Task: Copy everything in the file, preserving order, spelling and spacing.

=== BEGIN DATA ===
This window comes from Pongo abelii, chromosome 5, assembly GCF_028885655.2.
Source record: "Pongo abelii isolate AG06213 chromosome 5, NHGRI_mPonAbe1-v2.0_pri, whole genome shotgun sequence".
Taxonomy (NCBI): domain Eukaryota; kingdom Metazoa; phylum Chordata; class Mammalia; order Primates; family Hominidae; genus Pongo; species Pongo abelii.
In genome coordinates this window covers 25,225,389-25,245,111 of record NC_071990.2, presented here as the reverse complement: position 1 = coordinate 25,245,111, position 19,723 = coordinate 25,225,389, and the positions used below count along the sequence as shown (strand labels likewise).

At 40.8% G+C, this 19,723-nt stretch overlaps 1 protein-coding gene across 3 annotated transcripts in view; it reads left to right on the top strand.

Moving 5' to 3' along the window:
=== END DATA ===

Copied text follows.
This window comes from Pongo abelii, chromosome 5, assembly GCF_028885655.2.
Source record: "Pongo abelii isolate AG06213 chromosome 5, NHGRI_mPonAbe1-v2.0_pri, whole genome shotgun sequence".
Taxonomy (NCBI): domain Eukaryota; kingdom Metazoa; phylum Chordata; class Mammalia; order Primates; family Hominidae; genus Pongo; species Pongo abelii.
In genome coordinates this window covers 25,225,389-25,245,111 of record NC_071990.2, presented here as the reverse complement: position 1 = coordinate 25,245,111, position 19,723 = coordinate 25,225,389, and the positions used below count along the sequence as shown (strand labels likewise).

At 40.8% G+C, this 19,723-nt stretch overlaps 1 protein-coding gene across 3 annotated transcripts in view; it reads left to right on the top strand.

Moving 5' to 3' along the window: